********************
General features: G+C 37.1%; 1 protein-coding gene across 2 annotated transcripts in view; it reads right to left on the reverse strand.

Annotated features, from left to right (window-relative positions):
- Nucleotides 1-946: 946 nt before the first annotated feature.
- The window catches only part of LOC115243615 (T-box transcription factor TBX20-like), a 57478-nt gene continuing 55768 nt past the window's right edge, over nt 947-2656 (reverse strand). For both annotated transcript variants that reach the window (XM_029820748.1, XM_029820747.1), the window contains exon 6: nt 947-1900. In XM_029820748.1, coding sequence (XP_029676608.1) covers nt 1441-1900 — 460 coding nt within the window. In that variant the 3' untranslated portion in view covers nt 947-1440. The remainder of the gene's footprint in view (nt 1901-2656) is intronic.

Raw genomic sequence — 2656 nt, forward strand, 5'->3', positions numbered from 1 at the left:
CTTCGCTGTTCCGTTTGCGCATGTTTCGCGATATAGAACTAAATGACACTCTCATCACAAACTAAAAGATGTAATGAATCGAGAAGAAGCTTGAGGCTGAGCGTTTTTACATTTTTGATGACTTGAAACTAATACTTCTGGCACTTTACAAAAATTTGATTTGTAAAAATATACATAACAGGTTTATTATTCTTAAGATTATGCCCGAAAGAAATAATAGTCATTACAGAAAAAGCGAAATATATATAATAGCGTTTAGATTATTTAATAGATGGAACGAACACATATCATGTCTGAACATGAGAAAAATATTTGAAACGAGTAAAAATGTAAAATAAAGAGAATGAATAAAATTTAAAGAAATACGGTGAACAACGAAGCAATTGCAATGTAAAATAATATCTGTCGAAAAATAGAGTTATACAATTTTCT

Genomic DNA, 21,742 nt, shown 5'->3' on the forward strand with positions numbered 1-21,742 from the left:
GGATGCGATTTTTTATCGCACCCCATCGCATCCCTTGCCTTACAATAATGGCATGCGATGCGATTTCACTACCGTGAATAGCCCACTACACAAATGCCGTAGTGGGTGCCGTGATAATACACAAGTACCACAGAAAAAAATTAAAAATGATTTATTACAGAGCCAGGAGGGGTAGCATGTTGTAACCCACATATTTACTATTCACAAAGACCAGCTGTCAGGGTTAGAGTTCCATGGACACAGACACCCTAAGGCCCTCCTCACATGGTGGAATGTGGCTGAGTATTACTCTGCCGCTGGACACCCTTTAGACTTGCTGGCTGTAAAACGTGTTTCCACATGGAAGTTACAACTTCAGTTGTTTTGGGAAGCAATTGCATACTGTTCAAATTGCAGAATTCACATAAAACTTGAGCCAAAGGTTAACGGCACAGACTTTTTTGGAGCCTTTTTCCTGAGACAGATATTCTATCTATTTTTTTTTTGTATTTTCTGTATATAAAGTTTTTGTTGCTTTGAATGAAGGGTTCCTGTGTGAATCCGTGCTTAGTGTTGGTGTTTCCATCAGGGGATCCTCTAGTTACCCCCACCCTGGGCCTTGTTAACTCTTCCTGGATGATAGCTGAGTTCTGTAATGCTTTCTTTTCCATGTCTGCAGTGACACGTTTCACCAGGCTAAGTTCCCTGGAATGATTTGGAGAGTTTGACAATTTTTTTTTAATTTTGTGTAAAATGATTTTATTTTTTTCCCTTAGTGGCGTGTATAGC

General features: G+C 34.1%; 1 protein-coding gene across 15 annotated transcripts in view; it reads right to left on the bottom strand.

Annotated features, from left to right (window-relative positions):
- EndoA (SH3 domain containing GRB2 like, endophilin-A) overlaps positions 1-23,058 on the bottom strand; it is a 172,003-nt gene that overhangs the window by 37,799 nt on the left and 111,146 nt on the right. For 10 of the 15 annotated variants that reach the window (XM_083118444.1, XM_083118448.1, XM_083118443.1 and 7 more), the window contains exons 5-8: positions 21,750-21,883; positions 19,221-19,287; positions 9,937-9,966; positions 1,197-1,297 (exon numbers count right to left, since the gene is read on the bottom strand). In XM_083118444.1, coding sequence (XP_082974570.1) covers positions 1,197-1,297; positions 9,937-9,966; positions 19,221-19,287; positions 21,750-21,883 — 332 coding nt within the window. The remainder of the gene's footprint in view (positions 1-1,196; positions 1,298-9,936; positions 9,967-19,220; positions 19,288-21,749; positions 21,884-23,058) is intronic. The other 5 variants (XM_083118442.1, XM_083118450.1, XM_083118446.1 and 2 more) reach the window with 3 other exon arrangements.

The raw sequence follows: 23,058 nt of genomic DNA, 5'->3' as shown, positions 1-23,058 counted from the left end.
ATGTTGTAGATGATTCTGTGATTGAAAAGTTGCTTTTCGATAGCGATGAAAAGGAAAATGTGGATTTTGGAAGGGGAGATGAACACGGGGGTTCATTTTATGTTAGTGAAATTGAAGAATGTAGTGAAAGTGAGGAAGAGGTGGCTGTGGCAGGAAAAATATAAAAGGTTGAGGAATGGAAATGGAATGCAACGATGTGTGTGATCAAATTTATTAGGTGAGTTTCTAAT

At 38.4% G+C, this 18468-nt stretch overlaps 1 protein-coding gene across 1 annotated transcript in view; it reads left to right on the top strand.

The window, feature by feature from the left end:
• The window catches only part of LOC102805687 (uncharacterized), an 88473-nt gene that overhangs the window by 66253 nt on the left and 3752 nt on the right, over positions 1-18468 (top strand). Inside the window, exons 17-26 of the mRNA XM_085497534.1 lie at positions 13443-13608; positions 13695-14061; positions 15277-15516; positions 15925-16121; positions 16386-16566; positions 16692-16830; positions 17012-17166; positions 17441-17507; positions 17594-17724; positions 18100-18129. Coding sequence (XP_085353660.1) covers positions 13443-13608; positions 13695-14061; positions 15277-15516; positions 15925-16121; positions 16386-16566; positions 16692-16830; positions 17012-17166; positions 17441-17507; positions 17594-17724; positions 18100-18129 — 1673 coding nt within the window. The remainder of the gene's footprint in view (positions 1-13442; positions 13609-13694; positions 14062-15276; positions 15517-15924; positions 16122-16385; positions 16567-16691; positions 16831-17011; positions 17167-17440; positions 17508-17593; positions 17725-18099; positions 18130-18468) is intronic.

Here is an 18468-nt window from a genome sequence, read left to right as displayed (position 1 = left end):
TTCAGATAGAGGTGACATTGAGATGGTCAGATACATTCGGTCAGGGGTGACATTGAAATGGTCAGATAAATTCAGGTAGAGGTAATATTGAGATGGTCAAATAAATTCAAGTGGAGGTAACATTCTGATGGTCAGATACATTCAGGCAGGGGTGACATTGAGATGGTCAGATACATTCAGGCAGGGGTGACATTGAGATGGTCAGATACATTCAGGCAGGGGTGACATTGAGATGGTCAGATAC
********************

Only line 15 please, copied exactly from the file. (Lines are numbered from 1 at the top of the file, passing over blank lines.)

The window, feature by feature from the left end: